Background:  Many diseases are caused by microbes that circulate naturally amongst wildlife hosts; humans are infected accidentally through contact with infected agents.  Vector-borne pathogens, spread from host to host by blood-sucking insects or ticks, are prime examples.  Many of these so-called ‘zoonoses’ have increased in distribution and incidence in recent decades, and the search for causes typically depends on identifying correlations between changing patterns of infection and environmental factors, in both time and space.  Correlations at this population level are the first indication of a causal relationship, but can never prove causality.  Instead, epidemiological analytical studies enable direct estimation of the association between exposure and disease in the affected populations, allowing inferences on causal associations.  The “gold standard” of analytical epidemiology, experimental studies, are not allowed due to ethical constraints.  Also, population-based cohort studies are logistically non-realistic due to the enormous sample sizes necessary to detect sufficient numbers of tick-borne disease cases.  As a feasible alternative, during 2009 we performed a large, population-based case-control investigation of one of the most significant tick-borne diseases in Europe, tick-borne encephalitis (TBE) caused by a virus transmitted by the ubiquitous and abundant tick Ixodes ricinus.  This disease is untreatable, has an approximately 1% case fatality rate, and also causes long-term severe neurological symptoms in 30-50% of patients.

The study:  Incidence has been rising steadily in western Europe over recent decades, and is particularly high in central and eastern Europe especially since the early 1990s.  In Poland there are typically 200-300 symptomatic TBE cases per year, with the majority occurring in the northeast of the country.  We showed that for the 350 cases in 2009, highest risk was related to specific recreational, occupational and socio-economic factors.  Specifically, in endemic areas, people who spent 10 or more hours per week in mixed deciduous and coniferous forests harvesting forest foods (edible fungi and berries), or those employed as foresters or in low paid unspecialized manual work, had significantly higher risk of infection.  Similarly, for people who lived outside recognized endemic regions, those who visited endemic areas or spent 10 hours or more per week on recreation in mixed forests also had a raised risk of infection.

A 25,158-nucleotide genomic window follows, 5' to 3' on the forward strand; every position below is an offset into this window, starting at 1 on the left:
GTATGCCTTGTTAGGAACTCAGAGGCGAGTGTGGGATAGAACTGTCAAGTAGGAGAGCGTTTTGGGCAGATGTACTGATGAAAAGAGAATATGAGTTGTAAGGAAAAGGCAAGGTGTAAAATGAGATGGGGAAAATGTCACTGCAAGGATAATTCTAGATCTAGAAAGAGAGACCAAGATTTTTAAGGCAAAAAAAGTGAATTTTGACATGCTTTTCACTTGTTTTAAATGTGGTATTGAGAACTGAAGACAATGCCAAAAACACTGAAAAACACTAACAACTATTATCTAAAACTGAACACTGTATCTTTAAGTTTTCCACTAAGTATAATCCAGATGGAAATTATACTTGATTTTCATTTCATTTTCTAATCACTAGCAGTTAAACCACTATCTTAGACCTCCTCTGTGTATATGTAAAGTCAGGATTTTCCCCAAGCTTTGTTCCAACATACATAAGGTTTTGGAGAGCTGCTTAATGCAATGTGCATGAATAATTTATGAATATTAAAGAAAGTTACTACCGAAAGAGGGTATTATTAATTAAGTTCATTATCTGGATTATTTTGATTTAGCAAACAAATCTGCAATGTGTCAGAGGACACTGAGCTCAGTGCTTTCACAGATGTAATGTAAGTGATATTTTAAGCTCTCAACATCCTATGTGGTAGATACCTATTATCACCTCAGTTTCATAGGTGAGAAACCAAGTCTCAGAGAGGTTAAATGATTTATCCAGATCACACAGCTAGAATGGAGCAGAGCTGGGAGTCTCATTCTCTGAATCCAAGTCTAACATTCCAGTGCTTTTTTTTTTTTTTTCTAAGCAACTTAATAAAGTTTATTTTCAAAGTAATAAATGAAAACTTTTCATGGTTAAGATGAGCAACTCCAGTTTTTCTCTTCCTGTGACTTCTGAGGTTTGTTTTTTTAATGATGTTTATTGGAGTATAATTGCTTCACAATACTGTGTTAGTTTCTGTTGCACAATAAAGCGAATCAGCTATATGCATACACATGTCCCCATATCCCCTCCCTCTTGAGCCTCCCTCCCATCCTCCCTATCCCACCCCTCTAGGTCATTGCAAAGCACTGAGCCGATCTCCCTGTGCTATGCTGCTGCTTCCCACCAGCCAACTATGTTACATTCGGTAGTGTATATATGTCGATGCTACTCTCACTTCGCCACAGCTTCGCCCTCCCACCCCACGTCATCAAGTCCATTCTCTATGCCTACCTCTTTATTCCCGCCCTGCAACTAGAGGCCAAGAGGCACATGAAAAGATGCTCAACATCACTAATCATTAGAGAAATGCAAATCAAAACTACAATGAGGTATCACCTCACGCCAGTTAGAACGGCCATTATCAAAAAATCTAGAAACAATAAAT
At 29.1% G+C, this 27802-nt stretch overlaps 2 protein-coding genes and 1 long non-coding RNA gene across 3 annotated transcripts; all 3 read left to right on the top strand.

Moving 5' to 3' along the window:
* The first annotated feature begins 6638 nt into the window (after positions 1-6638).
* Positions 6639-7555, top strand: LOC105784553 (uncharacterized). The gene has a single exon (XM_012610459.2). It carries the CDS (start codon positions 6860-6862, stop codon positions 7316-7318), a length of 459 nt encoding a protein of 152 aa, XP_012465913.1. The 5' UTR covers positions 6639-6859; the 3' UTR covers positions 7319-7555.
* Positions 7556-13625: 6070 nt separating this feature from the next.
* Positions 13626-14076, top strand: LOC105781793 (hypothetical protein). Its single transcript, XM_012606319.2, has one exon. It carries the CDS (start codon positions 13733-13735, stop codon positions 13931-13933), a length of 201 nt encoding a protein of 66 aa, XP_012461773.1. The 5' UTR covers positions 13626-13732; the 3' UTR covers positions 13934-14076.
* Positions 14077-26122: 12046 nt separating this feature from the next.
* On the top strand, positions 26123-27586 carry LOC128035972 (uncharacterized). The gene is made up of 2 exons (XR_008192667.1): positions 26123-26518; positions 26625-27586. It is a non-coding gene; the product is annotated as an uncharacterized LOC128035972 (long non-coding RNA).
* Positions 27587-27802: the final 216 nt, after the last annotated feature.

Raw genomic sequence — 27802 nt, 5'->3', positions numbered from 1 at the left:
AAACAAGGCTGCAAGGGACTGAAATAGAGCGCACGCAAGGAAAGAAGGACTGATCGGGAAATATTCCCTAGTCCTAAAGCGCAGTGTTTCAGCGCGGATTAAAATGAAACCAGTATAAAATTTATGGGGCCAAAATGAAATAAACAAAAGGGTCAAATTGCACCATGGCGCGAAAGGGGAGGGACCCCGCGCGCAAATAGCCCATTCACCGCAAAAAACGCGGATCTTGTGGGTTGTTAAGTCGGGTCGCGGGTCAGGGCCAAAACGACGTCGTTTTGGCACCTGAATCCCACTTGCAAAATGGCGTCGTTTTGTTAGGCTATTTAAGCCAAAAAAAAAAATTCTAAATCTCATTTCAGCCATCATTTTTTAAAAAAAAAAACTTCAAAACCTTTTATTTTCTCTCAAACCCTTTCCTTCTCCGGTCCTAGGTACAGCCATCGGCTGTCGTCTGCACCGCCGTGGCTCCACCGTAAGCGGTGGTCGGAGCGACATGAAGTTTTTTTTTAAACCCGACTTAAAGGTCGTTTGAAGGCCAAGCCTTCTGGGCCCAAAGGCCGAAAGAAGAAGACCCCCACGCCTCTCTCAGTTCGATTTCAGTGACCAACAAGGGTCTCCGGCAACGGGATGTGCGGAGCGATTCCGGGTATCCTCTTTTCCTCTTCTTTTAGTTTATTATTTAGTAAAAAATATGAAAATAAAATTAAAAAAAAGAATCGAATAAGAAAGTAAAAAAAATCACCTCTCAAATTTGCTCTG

Sarah Randolph-1

Sarah Randolph-2

Left: Ixodes ricinus tick questing for a host.  Right: Odds ratios for significant risk factors for contracting symptomatic tick-borne encephalitis, Poland, January-December 2009.  Notice the interaction between time spent in mixed forest and collecting forest foods.


Significance of results:  The results of this case-control study are entirely consistent with those of previous correlational studies in central and eastern Europe, and add weight to the conclusion that the sudden increase in incidence there in the early 1990s was an unintended consequence of the collapse of communism and the shift to a market economy.  Both the rise in wealth and the rise in unemployment and poverty resulted in greater exposure of people to infected ticks in forests.  In the former case there was more opportunity for leisure and outdoor recreation, while in the latter case people relied more on harvesting forest foods both for their own consumption and for trading on newly available national and international markets.  The epidemiological consequences of poverty are likely to be more extreme because of more limited opportunities for avoidance through changes in behaviour, and self-protection through effective but costly vaccination.  These conclusions can help to direct public health interventions by targeting those sections of the population that are at greatest risk but are least able to afford to take ameliorative action themselves.